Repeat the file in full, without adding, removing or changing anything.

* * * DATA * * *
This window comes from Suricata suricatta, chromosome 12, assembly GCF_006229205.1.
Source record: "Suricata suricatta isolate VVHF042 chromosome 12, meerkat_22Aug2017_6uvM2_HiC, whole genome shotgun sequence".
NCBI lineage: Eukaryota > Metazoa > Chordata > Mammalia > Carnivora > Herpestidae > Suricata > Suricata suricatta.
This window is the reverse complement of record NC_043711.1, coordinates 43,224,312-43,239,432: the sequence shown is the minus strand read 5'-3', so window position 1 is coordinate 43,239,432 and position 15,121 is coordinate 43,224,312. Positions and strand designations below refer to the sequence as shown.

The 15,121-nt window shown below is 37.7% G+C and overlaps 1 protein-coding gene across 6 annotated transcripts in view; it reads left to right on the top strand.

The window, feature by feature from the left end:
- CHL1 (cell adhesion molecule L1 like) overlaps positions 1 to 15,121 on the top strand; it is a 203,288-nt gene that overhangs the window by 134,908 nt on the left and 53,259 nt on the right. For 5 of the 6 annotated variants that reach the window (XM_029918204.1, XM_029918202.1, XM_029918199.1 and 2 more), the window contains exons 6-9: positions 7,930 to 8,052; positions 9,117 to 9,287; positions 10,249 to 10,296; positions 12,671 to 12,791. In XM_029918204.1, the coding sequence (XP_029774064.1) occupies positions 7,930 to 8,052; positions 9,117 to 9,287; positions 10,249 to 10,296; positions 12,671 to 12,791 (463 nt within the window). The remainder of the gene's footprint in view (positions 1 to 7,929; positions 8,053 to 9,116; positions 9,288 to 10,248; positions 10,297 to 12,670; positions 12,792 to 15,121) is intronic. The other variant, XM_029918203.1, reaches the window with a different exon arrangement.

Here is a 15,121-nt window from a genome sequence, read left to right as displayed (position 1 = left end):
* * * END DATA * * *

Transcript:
This window comes from Suricata suricatta, chromosome 12, assembly GCF_006229205.1.
Source record: "Suricata suricatta isolate VVHF042 chromosome 12, meerkat_22Aug2017_6uvM2_HiC, whole genome shotgun sequence".
NCBI lineage: Eukaryota > Metazoa > Chordata > Mammalia > Carnivora > Herpestidae > Suricata > Suricata suricatta.
This window is the reverse complement of record NC_043711.1, coordinates 43,224,312-43,239,432: the sequence shown is the minus strand read 5'-3', so window position 1 is coordinate 43,239,432 and position 15,121 is coordinate 43,224,312. Positions and strand designations below refer to the sequence as shown.

The 15,121-nt window shown below is 37.7% G+C and overlaps 1 protein-coding gene across 6 annotated transcripts in view; it reads left to right on the top strand.

The window, feature by feature from the left end:
- CHL1 (cell adhesion molecule L1 like) overlaps positions 1 to 15,121 on the top strand; it is a 203,288-nt gene that overhangs the window by 134,908 nt on the left and 53,259 nt on the right. For 5 of the 6 annotated variants that reach the window (XM_029918204.1, XM_029918202.1, XM_029918199.1 and 2 more), the window contains exons 6-9: positions 7,930 to 8,052; positions 9,117 to 9,287; positions 10,249 to 10,296; positions 12,671 to 12,791. In XM_029918204.1, the coding sequence (XP_029774064.1) occupies positions 7,930 to 8,052; positions 9,117 to 9,287; positions 10,249 to 10,296; positions 12,671 to 12,791 (463 nt within the window). The remainder of the gene's footprint in view (positions 1 to 7,929; positions 8,053 to 9,116; positions 9,288 to 10,248; positions 10,297 to 12,670; positions 12,792 to 15,121) is intronic. The other variant, XM_029918203.1, reaches the window with a different exon arrangement.

Here is a 15,121-nt window from a genome sequence, read left to right as displayed (position 1 = left end):